The Colonial Inn at Monument Square in Concord, around 1908. Image courtesy of the Library of Congress, Detroit Publishing Company Collection.
The scene in 2018:
The Colonial Inn has long been a fixture here at the northern end of Monument Square in downtown Concord. It is actually comprised of three different buildings, constructed over the course of more than a century, that have been united into a single structure. The property became the Colonial Inn in 1897, shortly before the first photo was taken, and it has remained in operation for nearly 125 years, with few significant changes to the exterior of the building from this view.
The oldest portion of the building is the right side, shown here in the foreground of these two photos. It dates back to around 1716, although it has since been heavily altered, including the addition of a mansard roof in the 1860s. It was originally owned by James Minot Jr., a prominent Concord resident who served in the colonial legislature and on the Governor’s Council. He was also an officer in the colonial militia, eventually rising to the rank of colonel during the French and Indian War. He died in 1759, and his teenage son Ephraim subsequently inherited the house. He owned it for about five years before selling it to his cousin, Dr. Timothy Minot.
During Dr. Minot’s ownership, he constructed what is now the central portion of the Colonial Inn, located just to the left of the original house. At the time, it was only one story in height, and the second story would not be added until 1800. Soon after its completion, this wing of the house was one of the places where the colonists stored munitions in advance of the Battle of Concord on April 19, 1775. The British evidently did not uncover this cache, and after the battle the house became a temporary hospital, with Dr. Minot caring for the wounded soldiers.
In 1780, Dr. Minot began renting the wing to John White, a Revolutionary War veteran who opened a general store here. In 1789, he sold this section of the property to White, and in that same year he sold the house on the right side to his son-in-law, Ammi White, a cabinetmaker who does not appear to have been directly related to John White. Ammi was also involved in the Revolutionary War, although he had a more controversial role. During the Battle of Concord he used a hatchet to kill a wounded British soldier, an act that has been various interpreted as either a barbaric scalping or a mercy killing.
Ammi White owned the house on the right for about a decade, before selling it to John Thoreau, the grandfather of famed Transcendentalist author Henry David Thoreau. John died just two years later, but the house remained in the Thoreau family for many years. His daughters ran a boarding house here, and for a time John Thoreau Jr.—Henry’s father—worked in the White store next door. The future author also lived here for a few years as a teenager, from 1835 to 1837.
In the meantime, John White expanded his property sometime between 1812 and 1820, with the construction of a house on the left side of his store. This became his residence, but in 1821 he sold both buildings to Daniel Shattuck, who continued to run the store here. However, Shattuck was also involved a number of other business ventures, including establishing the Middlesex Mutual Fire Insurance Company, the Concord Bank, and the Middlesex Institution for Savings. In addition, he served in both houses of the state legislature, and he was a colonel in the state militia.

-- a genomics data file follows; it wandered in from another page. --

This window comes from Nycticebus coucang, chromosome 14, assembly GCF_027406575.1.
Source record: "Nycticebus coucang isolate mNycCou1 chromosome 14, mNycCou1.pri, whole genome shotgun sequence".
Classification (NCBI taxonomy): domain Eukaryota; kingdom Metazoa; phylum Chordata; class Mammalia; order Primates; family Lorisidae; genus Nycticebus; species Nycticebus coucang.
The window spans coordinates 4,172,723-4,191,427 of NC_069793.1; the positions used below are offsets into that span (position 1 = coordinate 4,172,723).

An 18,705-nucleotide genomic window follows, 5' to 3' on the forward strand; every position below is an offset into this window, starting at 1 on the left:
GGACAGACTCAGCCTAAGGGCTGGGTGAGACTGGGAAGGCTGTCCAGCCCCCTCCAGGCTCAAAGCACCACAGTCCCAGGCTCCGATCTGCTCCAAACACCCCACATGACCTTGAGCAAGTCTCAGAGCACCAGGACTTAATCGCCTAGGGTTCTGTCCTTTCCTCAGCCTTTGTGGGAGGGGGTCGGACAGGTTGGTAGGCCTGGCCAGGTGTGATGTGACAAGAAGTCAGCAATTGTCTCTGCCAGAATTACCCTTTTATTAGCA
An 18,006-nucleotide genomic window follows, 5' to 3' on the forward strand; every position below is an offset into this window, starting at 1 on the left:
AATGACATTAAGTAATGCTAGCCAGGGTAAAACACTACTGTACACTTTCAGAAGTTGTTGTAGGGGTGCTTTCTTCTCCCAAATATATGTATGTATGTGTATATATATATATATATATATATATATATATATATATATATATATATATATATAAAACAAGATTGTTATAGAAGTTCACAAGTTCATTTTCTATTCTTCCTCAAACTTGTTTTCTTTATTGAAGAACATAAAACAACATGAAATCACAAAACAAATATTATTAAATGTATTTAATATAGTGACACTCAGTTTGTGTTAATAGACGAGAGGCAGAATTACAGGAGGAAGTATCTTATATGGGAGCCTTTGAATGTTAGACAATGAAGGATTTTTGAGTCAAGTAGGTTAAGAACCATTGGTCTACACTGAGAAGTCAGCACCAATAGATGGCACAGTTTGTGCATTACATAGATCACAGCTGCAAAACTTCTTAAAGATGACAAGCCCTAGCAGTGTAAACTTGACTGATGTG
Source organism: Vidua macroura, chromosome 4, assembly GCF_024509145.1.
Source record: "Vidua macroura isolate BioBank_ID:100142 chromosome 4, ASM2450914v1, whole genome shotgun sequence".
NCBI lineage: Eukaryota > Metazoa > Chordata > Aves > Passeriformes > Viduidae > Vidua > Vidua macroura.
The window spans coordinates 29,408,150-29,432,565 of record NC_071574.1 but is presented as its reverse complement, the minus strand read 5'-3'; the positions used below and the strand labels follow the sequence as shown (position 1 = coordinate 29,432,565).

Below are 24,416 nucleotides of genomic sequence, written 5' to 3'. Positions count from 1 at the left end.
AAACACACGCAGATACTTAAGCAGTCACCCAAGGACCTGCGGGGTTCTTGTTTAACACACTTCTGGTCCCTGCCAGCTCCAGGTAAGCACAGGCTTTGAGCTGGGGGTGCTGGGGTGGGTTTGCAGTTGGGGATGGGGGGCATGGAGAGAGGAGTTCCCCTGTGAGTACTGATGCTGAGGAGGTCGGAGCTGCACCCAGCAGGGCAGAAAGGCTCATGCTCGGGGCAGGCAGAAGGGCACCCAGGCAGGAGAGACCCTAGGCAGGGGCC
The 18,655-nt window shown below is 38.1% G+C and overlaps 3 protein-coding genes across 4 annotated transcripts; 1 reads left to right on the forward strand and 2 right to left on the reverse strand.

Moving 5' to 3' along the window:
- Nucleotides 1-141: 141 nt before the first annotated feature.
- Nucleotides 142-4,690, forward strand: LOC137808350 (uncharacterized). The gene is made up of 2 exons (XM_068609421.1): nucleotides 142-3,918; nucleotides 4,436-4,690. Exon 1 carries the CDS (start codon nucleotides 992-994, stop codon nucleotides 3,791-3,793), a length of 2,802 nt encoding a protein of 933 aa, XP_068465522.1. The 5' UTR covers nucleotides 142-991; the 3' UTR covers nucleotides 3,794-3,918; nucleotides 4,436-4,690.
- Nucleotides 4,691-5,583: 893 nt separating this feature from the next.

Shattuck eventually acquired the house on the right side from the Thoreau family in 1839, marking the first time that all three buildings were simultaneously under the same ownership. By mid-century, Shattuck had retired from the dry goods business, and the former store in the central section was converted to residential use. He continued to live in the house on the left side until his death in 1867, but a few years earlier he gave the entire property to his daughter, Frances Surette. Her husband, Louis Surette, was a dry goods merchant, and they also operated a boarding house here, which they named the Thoreau House in an apparent attempt to capitalize on the name recognition of the former owners. During this time, their son Thomas Whitney Surette grew up here, and he later went on to become a noted musician and music teacher.
In 1889, the central and right-hand buildings were sold to John Maynard Keyes, who opened a hotel here. Then, in 1897 he acquired the house on the left and combined all three into a single building, which he named the Colonial Inn. The first photo, taken about a decade later, shows the eclectic mix of architectural styles that comprise the inn, with the original 1716 house on the right, the 1775 store to the left of it, and the early 19th century house on the far left, at the corner of Lowell Road.
The Colonial Inn has been here ever since, and over the years it has had a number of notable guests, including J.P. Morgan, Franklin D. Roosevelt, Sandra Day O’Connor, John Wayne, and Bruce Springsteen. Throughout this time, the inn has undergone further changes, including the addition of a large, modern wing on the rear of the building in 1960. From this view, though, the building has remained essentially unchanged since the first photo was taken, aside from the small addition on the right, and it stands as an important landmark in downtown Concord.